In this category, a non-finite clause is added to the main clause. A non-finite clause can be formed using these structures:
- Bare infinitive clause: a causative verb is followed by an object and then a bare infinitive. For example:
- To-infinitive clause: a causative verb is followed by an object and a to-infinitive. For example:
- Present participle: a causative verb is followed by an object and a present participle. For example:
Down below, you can see a table of some causative verbs following their usual types of non-finite clauses:
|Causative Verb||Non-Finite Clause Type|
|Make||bare infinitive clause|
|Let||bare infinitive clause|
|Get||to-infinitive clause or present participle|
|Have||bare infinitive clause or present participle|
|Help||bare infinitive clause or to-infinitive clause|
Here are some examples:
Classifying Causative Verbs by Meaning
Below, you will discover distinct categories of causative verb meanings, each containing a set of causative verbs conveying similar ideas. Explore the list for reference:
- Obligation or compulsion
- Support or encouragement
- Cause and arrangement
There are some causative verbs in this group such as let, allow, permit, and authorize. They all generally mean to give permission or make it possible for someone to do something. When using 'allow', 'permit', and 'authorize' a to-infinitive clause is required, however when using 'let' a bare-infinitive clause is needed. For instance:
As you can see, 'Let' is often considered less formal than other verbs and is commonly used in everyday spoken language.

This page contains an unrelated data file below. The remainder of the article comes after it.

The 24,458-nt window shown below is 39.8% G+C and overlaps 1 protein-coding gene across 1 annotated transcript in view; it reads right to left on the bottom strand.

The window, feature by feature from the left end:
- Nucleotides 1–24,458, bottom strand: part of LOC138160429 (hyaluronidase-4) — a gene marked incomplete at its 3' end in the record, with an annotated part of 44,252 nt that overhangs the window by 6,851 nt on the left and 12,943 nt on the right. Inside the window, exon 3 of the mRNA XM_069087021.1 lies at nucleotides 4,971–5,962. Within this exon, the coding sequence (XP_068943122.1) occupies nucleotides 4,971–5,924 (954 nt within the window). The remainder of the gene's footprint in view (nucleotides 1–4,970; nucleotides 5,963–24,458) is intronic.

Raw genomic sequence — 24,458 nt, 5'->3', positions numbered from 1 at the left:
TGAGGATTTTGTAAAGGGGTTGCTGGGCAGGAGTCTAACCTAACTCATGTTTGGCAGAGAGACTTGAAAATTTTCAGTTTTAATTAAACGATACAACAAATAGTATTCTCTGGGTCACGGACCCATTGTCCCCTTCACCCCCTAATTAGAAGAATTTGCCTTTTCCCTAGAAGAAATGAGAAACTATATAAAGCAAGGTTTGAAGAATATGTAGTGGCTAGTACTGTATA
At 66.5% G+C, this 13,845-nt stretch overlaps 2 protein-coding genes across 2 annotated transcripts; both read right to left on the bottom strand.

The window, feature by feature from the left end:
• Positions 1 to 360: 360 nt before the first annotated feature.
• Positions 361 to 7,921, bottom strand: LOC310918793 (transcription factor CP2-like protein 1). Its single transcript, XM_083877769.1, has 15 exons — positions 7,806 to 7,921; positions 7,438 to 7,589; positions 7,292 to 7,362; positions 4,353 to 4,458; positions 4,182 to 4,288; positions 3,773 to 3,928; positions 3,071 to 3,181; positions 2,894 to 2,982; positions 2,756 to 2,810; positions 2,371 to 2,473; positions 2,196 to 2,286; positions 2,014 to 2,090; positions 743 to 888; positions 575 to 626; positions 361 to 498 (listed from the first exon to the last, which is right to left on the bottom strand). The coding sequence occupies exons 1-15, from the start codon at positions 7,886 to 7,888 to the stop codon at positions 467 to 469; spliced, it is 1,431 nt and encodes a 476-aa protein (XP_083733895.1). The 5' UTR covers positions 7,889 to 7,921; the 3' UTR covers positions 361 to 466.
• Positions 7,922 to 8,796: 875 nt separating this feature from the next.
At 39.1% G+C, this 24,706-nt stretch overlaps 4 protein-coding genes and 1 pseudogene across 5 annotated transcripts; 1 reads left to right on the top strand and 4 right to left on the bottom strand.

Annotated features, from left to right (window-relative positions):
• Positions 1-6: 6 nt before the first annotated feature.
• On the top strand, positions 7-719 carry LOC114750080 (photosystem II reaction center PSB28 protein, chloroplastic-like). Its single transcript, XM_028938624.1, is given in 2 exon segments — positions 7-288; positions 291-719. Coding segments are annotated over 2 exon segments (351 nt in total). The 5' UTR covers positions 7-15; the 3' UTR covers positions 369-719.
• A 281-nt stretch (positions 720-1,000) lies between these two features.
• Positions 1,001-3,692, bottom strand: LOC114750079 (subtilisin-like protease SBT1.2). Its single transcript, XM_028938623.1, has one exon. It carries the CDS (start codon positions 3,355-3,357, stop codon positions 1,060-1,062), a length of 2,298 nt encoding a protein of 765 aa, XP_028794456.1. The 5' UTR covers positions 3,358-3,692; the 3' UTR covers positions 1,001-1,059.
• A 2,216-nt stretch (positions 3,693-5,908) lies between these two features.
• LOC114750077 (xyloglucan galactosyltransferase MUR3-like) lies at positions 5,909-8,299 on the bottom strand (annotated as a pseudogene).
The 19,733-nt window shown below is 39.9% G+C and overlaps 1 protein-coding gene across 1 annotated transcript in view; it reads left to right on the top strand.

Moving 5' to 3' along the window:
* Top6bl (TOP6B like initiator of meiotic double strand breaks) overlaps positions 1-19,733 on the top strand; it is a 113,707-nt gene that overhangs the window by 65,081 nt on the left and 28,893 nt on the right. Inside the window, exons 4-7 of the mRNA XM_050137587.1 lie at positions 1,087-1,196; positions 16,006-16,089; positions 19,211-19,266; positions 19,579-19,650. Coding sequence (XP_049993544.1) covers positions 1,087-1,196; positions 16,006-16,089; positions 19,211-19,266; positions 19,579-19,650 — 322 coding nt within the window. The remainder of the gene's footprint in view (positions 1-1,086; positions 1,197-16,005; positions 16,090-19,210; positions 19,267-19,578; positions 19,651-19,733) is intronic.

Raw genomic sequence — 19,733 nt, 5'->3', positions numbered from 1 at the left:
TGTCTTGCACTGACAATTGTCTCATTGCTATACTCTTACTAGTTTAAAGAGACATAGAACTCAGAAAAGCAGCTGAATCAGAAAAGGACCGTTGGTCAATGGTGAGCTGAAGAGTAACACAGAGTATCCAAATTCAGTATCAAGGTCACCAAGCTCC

Obligation or Compulsion
All causative verbs in this group share similarities in that they all involve forcing or compelling someone to do something. Some causative verbs in this group are: make, force, require, and compel. When employing 'force,' 'require,' and 'compel,' a to-infinitive clause is necessary, whereas 'make' requires a bare-infinitive clause. For example:
As you can see, 'make' is often used to indicate a strong degree of compulsion.
Here, 'force' implies a high level of compulsion, often involving physical or psychological pressure to make someone do something against their will.
Causative verbs in this group convey the meaning of providing the means or opportunity for someone to do something. In this category, you'll find causative verbs such as: enable, facilitate, empower, and entitle. All these verbs require a to-infinitive clause. Here are some examples: